Defense witness presents digital recreation of Walter Scott shooting

3-D model estimates Michael Slager's position following struggle

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Defense attorney Donald McCune and expert witness Eugene Liscio demonstrate the positions of Michael Slager and Walter Scott following a struggle - GRACE BEAHM/POST AND COURIER
  • Grace Beahm/Post and Courier
  • Defense attorney Donald McCune and expert witness Eugene Liscio demonstrate the positions of Michael Slager and Walter Scott following a struggle
For the defense in the trial of Michael Slager, the former North Charleston officer's guilt or innocence comes down to a matter of inches and seconds.

Throughout the trial, Slager’s attorneys have continually tried to convince jurors that the patrolman considered his life to be in danger when he opened fire on Walter Scott. Slager claims that following a struggle, Scott was able to gain control of the officer’s Taser as the two pulled themselves up from the ground. While an eyewitness video of the shooting shows Scott fleeing when he was shot in the back five times, the defense has asked that the jury consider what happened April 4, 2015, not from the perspective of the camera, but through the eyes of Michael Slager.

The fourth week in the trial concluded with testimony from Eugene Liscio, who specializes in creating three-dimensional reconstructions of crime scenes. Using scans taken of the scene of the shooting, as well as images from the eyewitness video, Liscio was able to virtually walk the jury from the parking lot where Slager stopped Scott’s 1991 Mercedes-Benz for a non-functioning brake light to the point where Slager pulled his firearm.

Liscio compared individual frames from the video to the three-dimension scans taken by SLED agents in the weeks following the shooting to pinpoint where the two men were standing after the struggle and when Slager opened fire. Stepping toward the jury, lead prosecutor Ninth Circuit Solicitor Scarlett Wilson stood with her arms crossed in front a large monitor as the expert witness walked the courtroom through his presentation. Switching from the cellphone video of the shooting to an interactive rendering of the moment Slager opened fire, Liscio zoomed in on the isolated image of two figures — one standing with his arms out in front of him, pistol drawn, the other highlighted in yellow with his back turned running. This was the moment that the first shot was fired.

Expert witness Eugene Liscio's digital recreation of Michael Slager and Walter Scott at the time Slager opened fire - GRACE BEAHM/POST AND COURIER
  • Grace Beahm/Post and Courier
  • Expert witness Eugene Liscio's digital recreation of Michael Slager and Walter Scott at the time Slager opened fire

“What is the distance you computed, or can you compute here between these two? Why don’t you measure from center torso to center torso?” defense attorney Donald McCune asked the witness. Liscio estimates Scott and Slager were 18 feet apart at the time the officer first pulled the trigger, placing the men approximately one foot farther apart than previously suggested by witnesses for the prosecution. But the defense chose to draw the jury’s attention to another key point depicted in the video and Liscio’s recreation.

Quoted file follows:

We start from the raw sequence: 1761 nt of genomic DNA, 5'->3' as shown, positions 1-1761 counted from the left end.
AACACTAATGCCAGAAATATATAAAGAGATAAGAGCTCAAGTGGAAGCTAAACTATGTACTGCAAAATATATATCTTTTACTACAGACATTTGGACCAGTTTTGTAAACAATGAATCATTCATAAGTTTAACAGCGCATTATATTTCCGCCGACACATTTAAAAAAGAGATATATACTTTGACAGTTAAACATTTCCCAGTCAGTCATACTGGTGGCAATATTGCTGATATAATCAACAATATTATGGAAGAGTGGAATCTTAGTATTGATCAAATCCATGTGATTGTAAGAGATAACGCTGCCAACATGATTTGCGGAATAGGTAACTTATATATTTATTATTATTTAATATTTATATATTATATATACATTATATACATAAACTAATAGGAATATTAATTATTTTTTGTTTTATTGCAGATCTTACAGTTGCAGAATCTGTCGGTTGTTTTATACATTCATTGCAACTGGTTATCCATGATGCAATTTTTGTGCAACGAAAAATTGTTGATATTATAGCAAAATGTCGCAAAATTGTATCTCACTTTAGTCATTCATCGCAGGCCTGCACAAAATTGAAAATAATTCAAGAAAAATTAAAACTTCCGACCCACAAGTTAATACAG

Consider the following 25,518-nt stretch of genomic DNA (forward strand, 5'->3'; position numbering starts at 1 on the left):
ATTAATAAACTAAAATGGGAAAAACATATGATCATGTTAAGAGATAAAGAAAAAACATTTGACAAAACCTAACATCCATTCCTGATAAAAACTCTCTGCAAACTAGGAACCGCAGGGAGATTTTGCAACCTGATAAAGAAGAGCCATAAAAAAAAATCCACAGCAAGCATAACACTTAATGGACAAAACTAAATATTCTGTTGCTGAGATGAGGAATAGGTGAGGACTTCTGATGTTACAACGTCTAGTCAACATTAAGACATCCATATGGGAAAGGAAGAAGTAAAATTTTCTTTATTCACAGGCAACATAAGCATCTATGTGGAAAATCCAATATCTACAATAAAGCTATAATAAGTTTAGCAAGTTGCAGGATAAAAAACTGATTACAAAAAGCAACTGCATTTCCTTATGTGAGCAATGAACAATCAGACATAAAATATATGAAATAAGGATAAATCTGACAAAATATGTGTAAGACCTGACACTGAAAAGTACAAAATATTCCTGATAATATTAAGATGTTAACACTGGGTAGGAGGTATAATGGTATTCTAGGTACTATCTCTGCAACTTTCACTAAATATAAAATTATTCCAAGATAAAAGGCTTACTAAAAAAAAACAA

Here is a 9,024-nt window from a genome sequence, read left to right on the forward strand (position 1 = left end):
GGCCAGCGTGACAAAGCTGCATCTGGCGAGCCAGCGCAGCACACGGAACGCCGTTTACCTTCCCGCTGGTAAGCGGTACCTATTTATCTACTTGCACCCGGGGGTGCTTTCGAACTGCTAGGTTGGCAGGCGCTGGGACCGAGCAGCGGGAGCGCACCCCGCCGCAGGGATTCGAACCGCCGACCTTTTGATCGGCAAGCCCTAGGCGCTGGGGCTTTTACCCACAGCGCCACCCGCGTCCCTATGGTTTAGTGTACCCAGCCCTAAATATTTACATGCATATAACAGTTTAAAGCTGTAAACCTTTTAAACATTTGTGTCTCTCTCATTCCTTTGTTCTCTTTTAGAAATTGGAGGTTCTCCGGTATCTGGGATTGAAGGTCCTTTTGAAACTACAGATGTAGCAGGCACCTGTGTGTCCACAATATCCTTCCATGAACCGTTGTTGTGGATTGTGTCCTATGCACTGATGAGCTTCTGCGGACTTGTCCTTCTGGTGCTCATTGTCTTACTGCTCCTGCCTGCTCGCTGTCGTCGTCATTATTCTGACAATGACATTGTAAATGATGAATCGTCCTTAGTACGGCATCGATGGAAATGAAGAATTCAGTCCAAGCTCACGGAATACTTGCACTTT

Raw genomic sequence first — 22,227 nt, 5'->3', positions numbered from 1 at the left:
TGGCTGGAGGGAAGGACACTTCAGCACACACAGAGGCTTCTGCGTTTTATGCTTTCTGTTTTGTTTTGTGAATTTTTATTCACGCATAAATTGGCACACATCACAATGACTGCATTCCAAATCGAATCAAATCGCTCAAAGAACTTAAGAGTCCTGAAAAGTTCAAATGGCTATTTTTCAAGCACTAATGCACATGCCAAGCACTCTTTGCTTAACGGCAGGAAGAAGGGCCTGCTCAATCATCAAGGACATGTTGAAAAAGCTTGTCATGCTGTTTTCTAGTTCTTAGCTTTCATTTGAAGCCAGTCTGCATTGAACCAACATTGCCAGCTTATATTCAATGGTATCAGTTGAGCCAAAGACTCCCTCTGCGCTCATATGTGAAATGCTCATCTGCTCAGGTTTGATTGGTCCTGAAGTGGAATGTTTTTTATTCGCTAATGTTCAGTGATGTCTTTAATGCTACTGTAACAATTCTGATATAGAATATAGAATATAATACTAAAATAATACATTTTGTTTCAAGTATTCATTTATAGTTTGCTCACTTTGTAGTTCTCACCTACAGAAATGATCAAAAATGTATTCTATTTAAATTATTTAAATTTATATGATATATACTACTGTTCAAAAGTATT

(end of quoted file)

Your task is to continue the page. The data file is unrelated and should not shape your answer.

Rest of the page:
Cycling back through the video to the moment where Scott is shown pulling away from Slager — the officer’s left hand grabbing Scott’s arm, his right hand reaching for his pistol — Liscio was asked to assess the distance between the two men at that point, which he measured to be 27 inches. As for Slager’s Taser, Liscio said it can be seen tumbling to the ground behind the officer.

Through his own interpretation of the video and the trajectory of the Taser, Liscio told the court that it is likely the weapon was thrown at a time when Slager’s hands appear to be clutching Scott and his holster. During cross examination, the prosecution asked Liscio to clarify his testimony on whether or not he believes Scott was responsible for throwing the Taser.

“What I’m suggesting is, if you look at the position of where the Taser is, its motion, if you look at the position of officer Slager or where he’s pointing to or where he’s directing his fire to, if he had stepped back and kicked it, it would have gone in a different direction,” Liscio said. “If he had thrown it with his hand, it has to be physically consistent, so if somebody throws a Taser down, I would have expected at that point to see officer Slager’s hand in a down position or something to that effect — not with his elbow up. There are other possibilities. You can eliminate other things that maybe Mr. Scott did, but I would say it’s the most likely or maybe the physical evidence points back to it being thrown.”

Closing out questioning on Wednesday, attorneys for both the prosecution and defense chose to look beyond the witness’s three-dimensional renderings, instead choosing to once again bring out a a simple tape measure. With Wilson holding one end, Liscio was asked to measure out 18 feet, stretching the tape from where the jury was seated to the defense table. He continued to step farther and farther away as the solicitor called out the estimated distances from which the subsequent shots were fired.
Not to be outdone, McCune later stood face to face with Liscio as the two measured out 27 inches — the distance between Scott and Slager when the Taser can be seen falling to the ground.

“Twenty-seven inches is 27 inches right? And 1.5 seconds is 1.5 seconds?” McCune asked Liscio, reminding jurors of the time it took Slager to open fire after Scott pulled away.


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